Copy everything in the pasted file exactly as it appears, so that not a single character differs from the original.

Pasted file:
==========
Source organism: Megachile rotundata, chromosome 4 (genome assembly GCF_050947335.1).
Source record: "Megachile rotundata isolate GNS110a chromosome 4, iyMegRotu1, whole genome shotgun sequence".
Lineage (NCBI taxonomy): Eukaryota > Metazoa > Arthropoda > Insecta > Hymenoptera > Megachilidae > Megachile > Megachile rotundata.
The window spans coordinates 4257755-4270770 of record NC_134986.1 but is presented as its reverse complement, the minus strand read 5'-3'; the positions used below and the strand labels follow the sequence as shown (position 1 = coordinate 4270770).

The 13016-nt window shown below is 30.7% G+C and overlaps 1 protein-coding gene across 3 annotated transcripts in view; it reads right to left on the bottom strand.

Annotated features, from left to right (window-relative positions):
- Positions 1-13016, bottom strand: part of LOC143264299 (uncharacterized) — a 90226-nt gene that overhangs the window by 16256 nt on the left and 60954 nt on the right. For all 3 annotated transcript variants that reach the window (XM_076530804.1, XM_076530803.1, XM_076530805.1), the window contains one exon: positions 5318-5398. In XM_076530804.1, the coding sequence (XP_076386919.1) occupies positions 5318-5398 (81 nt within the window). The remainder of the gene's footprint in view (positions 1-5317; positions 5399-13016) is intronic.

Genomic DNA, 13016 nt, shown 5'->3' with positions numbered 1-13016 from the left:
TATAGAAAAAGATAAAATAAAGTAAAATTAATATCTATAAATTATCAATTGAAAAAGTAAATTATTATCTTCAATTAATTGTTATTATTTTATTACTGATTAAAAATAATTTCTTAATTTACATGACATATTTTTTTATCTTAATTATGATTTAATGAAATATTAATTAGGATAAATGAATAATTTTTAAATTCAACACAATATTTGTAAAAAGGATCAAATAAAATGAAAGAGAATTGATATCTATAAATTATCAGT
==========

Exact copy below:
Source organism: Megachile rotundata, chromosome 4 (genome assembly GCF_050947335.1).
Source record: "Megachile rotundata isolate GNS110a chromosome 4, iyMegRotu1, whole genome shotgun sequence".
Lineage (NCBI taxonomy): Eukaryota > Metazoa > Arthropoda > Insecta > Hymenoptera > Megachilidae > Megachile > Megachile rotundata.
The window spans coordinates 4257755-4270770 of record NC_134986.1 but is presented as its reverse complement, the minus strand read 5'-3'; the positions used below and the strand labels follow the sequence as shown (position 1 = coordinate 4270770).

The 13016-nt window shown below is 30.7% G+C and overlaps 1 protein-coding gene across 3 annotated transcripts in view; it reads right to left on the bottom strand.

Annotated features, from left to right (window-relative positions):
- Positions 1-13016, bottom strand: part of LOC143264299 (uncharacterized) — a 90226-nt gene that overhangs the window by 16256 nt on the left and 60954 nt on the right. For all 3 annotated transcript variants that reach the window (XM_076530804.1, XM_076530803.1, XM_076530805.1), the window contains one exon: positions 5318-5398. In XM_076530804.1, the coding sequence (XP_076386919.1) occupies positions 5318-5398 (81 nt within the window). The remainder of the gene's footprint in view (positions 1-5317; positions 5399-13016) is intronic.

Genomic DNA, 13016 nt, shown 5'->3' with positions numbered 1-13016 from the left:
TATAGAAAAAGATAAAATAAAGTAAAATTAATATCTATAAATTATCAATTGAAAAAGTAAATTATTATCTTCAATTAATTGTTATTATTTTATTACTGATTAAAAATAATTTCTTAATTTACATGACATATTTTTTTATCTTAATTATGATTTAATGAAATATTAATTAGGATAAATGAATAATTTTTAAATTCAACACAATATTTGTAAAAAGGATCAAATAAAATGAAAGAGAATTGATATCTATAAATTATCAGT